The manga starts with both in high school. Tomo has become an extremely fit girl with uncomfortably large breasts. The guy has gotten buff from years of martial arts training in the hopes that one day he’d manage to defeat the titular Tomo. Most of the initial comedy comes from their inability to deal with their long-standing, repressed feelings for each other.

As the two remaining main characters we have a raven-haired, cynical and aloof girl who acts as Tomo’s confidant.

Also, a doll-like, mostly dumb, inexplicably British girl who bridges the difficult emotional issues of the rest of the cast with her big-breasted innocence (sort of like Chika Fujiwara from ‘Kaguya-sama: Love Is War’, but without the malice).

We meet a few memorable secondary characters. The British girl’s mother got pregnant at thirteen years old, is extremely rich, and cheerfully explains that she coddles and overprotects her daughter so she’ll never leave her side. Tomo’s mother is an older clone of herself, except married to a big oaf of a man who runs a dojo famous enough that the Yakuza is wary of its members; however, the guy can barely stare at his wife without fainting. One of my favorite “arcs” of the series comes from a pair of high schoolers who mistake Tomo for a romantic rival, but when they confront her, they quickly realize that they dared to intimidate someone who would eagerly send them to the hospital. They remain terrified of Tomo even after she takes upon herself to help them approach their romantic interest. Eventually, the two girls shift into admiring Tomo’s cool, manly demeanour, while regretting that she hadn’t been born with a dick.

For whatever reason, this series seemed to have been released on a page by page basis, with a fixed format: four stacked panels. An odd choice for a story that develops arcs for not only every main character, but for a few secondary ones as well. In any case, this is an almost entirely character-driven, consistently funny series that features well defined, contrasting personalities. I thought there was plenty more to squeeze out of these people, so it’s a bit of a shame that it has ended unambiguously.

Review: ‘Memories of Emanon’ by Shinji Kajio

A short story in manga format, about a smoking wench who goes around breaking people’s hearts, and who also retains the memories of her entire evolutionary line. So she says, anyways.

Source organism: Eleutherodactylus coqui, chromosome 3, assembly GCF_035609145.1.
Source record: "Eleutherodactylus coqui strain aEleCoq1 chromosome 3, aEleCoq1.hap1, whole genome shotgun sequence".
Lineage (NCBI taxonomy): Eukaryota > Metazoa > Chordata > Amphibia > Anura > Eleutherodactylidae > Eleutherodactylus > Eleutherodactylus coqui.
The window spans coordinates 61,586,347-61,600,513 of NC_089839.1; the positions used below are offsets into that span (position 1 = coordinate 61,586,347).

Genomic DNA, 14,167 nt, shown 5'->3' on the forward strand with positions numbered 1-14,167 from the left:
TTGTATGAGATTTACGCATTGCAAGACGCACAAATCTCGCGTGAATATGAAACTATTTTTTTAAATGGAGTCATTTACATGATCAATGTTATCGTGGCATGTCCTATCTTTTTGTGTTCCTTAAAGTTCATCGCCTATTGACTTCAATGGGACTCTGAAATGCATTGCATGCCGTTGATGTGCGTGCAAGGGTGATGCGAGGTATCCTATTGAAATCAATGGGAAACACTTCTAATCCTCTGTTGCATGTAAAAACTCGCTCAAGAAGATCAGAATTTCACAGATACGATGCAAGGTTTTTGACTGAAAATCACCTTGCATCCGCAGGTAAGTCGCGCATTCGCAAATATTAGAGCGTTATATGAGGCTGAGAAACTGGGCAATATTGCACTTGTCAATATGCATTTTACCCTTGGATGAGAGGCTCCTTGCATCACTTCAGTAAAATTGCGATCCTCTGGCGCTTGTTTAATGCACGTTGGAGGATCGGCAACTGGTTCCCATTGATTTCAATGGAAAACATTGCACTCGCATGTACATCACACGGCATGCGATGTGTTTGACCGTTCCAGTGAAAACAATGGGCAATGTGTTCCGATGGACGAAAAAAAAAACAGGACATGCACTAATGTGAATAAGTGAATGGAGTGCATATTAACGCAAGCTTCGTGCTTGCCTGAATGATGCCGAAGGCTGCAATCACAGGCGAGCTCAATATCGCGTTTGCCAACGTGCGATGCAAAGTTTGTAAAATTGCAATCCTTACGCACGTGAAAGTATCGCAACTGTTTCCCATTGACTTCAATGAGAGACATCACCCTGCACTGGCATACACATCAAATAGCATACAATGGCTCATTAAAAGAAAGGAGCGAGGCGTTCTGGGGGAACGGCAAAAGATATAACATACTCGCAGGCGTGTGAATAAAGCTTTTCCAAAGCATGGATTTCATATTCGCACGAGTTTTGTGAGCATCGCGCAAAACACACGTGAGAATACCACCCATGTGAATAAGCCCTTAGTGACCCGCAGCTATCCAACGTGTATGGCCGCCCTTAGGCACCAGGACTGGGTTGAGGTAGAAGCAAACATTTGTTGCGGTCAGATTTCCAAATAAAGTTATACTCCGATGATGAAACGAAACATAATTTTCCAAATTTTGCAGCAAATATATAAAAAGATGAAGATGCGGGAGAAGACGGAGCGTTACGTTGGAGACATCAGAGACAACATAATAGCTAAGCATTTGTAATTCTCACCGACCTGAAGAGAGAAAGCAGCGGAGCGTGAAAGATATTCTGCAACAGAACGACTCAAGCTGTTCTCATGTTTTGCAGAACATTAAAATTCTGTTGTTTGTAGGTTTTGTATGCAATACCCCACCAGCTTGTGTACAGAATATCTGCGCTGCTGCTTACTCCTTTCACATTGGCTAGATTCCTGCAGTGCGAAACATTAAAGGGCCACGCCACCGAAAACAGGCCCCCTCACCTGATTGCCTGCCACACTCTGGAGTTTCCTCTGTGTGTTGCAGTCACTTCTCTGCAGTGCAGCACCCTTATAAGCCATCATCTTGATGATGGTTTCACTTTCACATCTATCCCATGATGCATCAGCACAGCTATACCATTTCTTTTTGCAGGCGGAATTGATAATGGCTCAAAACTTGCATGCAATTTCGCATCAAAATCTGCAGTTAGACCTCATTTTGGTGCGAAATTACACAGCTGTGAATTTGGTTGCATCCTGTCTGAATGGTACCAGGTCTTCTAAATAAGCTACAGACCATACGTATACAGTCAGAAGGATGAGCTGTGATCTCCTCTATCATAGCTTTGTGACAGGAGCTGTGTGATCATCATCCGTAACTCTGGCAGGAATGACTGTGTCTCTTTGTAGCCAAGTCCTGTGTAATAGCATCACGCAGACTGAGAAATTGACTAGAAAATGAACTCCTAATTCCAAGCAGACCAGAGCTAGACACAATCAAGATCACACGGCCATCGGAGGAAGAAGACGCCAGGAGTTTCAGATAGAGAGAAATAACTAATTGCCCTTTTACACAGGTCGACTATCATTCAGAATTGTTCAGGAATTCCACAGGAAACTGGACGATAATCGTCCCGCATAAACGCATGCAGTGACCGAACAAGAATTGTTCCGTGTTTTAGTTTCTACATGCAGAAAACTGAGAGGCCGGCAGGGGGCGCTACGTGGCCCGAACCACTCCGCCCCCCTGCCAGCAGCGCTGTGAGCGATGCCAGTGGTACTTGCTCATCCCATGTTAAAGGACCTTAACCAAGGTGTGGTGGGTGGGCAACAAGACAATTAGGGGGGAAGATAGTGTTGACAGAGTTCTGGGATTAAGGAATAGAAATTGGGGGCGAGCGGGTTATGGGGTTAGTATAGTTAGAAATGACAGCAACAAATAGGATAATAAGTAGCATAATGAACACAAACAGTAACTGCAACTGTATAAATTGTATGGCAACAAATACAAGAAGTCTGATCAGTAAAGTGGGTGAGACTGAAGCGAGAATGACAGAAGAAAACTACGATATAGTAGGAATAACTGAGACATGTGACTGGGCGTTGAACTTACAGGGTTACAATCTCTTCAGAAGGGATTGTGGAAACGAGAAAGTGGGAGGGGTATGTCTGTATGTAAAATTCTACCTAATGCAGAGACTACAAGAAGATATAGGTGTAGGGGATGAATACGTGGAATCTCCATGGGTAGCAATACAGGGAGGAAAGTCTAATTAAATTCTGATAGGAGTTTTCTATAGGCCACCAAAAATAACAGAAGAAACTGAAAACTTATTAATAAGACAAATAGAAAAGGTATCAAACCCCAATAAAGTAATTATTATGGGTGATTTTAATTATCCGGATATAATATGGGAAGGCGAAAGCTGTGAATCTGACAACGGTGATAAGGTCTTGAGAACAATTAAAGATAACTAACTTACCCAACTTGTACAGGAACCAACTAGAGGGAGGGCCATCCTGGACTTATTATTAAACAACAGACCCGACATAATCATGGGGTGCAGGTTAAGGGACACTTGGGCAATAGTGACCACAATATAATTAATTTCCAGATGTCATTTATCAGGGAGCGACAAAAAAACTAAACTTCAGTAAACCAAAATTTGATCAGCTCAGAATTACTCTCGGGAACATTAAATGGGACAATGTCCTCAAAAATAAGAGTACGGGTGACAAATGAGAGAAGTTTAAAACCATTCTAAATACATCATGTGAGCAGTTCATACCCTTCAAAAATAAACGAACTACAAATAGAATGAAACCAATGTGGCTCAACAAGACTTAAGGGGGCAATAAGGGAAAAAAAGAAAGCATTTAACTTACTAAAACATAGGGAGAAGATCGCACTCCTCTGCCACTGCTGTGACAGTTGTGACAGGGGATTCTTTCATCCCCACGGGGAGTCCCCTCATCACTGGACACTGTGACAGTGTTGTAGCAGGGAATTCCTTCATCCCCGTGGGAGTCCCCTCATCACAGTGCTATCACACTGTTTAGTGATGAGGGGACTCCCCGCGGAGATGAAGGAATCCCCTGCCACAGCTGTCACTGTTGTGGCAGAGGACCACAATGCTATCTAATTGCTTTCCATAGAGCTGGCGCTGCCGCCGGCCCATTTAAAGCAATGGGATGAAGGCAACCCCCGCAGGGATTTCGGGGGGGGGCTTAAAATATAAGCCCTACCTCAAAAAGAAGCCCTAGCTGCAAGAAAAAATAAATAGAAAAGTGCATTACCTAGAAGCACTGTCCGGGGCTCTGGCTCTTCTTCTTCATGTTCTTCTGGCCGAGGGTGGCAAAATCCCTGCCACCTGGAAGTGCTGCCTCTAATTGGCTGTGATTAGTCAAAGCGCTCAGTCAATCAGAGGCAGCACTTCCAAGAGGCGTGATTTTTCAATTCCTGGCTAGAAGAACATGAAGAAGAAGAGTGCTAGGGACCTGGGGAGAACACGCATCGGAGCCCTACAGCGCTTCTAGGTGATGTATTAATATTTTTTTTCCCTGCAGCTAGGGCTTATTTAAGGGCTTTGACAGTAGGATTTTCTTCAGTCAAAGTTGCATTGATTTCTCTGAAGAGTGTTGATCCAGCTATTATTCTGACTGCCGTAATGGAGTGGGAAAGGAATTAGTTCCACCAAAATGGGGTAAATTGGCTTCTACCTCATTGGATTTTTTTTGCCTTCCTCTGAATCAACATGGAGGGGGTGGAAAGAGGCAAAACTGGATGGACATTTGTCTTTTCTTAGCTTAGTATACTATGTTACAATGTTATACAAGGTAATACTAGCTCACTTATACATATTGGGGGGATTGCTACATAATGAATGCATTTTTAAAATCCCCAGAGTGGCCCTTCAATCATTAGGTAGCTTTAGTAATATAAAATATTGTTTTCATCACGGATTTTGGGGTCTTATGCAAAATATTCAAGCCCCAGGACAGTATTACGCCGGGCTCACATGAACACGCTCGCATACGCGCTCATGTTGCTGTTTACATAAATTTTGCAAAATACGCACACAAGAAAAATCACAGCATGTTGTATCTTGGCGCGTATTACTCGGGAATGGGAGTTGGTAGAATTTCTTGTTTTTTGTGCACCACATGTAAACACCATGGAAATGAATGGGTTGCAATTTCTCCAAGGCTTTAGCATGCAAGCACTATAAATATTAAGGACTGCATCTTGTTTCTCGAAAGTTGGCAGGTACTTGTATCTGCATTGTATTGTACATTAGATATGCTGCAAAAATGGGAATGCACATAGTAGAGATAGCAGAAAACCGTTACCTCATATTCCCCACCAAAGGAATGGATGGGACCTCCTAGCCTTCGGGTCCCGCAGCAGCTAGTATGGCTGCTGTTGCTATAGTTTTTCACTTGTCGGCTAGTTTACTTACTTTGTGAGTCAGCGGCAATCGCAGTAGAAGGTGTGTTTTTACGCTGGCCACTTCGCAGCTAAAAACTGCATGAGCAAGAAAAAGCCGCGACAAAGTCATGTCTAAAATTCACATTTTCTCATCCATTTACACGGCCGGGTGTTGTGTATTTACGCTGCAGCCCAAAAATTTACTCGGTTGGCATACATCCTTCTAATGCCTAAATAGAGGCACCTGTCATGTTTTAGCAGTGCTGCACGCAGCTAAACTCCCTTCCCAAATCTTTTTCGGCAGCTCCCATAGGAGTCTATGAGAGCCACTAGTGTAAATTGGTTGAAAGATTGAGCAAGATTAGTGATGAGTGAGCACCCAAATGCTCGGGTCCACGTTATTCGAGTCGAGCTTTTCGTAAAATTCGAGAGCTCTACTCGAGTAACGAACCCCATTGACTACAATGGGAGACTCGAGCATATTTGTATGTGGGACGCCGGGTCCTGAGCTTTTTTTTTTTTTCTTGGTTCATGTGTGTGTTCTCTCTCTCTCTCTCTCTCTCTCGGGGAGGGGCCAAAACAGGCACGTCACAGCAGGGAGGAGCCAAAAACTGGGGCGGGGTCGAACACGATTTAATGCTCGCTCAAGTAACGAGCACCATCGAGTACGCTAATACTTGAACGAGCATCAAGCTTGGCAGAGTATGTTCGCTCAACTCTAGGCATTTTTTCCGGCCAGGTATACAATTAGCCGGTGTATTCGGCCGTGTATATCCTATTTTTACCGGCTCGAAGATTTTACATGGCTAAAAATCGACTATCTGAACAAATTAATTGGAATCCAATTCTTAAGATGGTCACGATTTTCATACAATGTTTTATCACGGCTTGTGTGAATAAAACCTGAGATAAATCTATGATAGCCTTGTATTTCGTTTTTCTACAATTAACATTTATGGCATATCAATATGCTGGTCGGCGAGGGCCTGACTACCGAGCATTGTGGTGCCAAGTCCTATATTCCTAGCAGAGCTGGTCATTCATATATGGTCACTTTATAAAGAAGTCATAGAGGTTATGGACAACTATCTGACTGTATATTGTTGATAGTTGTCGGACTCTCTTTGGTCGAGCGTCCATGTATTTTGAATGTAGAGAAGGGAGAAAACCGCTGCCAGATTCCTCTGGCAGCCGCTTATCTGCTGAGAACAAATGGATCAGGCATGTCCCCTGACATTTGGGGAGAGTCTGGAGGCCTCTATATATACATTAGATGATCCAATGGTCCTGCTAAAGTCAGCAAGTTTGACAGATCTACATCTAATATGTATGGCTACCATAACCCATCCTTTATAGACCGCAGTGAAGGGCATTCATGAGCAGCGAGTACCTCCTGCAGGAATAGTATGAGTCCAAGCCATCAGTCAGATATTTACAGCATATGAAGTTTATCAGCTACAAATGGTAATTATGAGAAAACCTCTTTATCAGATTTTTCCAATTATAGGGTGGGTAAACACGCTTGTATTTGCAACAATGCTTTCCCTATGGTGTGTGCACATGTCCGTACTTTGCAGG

The tale is set in the late sixties. As the protagonist we have an alter ego of the author, a curious young guy who reads plenty of sci-fi.

He has boarded a big ship that will presumably end up in some Japanese port, and inside he comes across a mysterious, hippyish, beautiful young woman. He’s eager to get to know her, but as his opening he admonishes her for smoking, which annoys her. However, faced with the closeness of drunk old guys who are eager to ply her with liquor, she prods our protagonist to leave with her to get some fresh air, which will allow our hapless protagonist to get to know this girl.

Most of this story is about unveiling the concept: as far as Emanon (‘NONAME’ backwards) knows, she’s been reincarnated hundreds of millions of times, ever since she was a multicellular organism floating in the primordial soup. We still don’t know how that transfer works; when she dies, does her consciousness jump to another body? Is she reborn in her own offspring?

The protagonist has read enough sci-fi that he can come up with a few suggestions for why Emanon exists. The guy believes, assuming this beautiful gal isn’t lying, that her purpose must be to exist as a witness to human evolution, and possibly become the trigger for the next step once our species outgrows its brutal instincts.

The protagonist, being a young, red-blooded guy in the presence of a fascinating, beautiful girl who can carry a conversation about any obscure topic, is on the fast path towards falling in love. Will that lead to happiness, or to ending up haunted for the rest of his life?

This manga is short enough that you, whoever the hell you are supposed to be, should just grab a copy and read it. It’s good.

In the afterword, the author comments that he came up with Emanon back in the sixties, when he himself was travelling around for work in the big ship featured in the story. He daydreamed that one day he’d end up meeting another passenger who would turn out to be that kind of beautiful, mysterious girl, wearing the kind of fashion he was into, with whom he’d spend a few hours that he would remember forever.

Reality rarely blesses us in such ways; fortunately some people’s minds are strong enough to conjure up daydreams that allow their owners to forget for a while about life’s eternal disappointment.

Review: ‘Ultra-Gash Inferno’ by Suehiro Maruo

Four stars.

If there was such a thing as hell, and one of its inhabitants was able to render spontaneously his psychosexual nightmares into a manga format, something like this graphic novel would pop into existence. This manga is you-can’t-tell-people-you’re-reading-this disturbing. Although the collection contains a curious amount of eye-related incidents, it goes way beyond shoving eyeballs into vaginas, which is almost a joke in this post-Bataille world.

Most of the short stories come close to hallucinatory non-sequiturs, but the last one, about a midget who’s trying to seduce a beautiful woman left behind in post-war Japan along with her young son, is haunting me already. The author seems to have about as much faith in human beings as I do, and it’s always nice to come across a kindred spirit.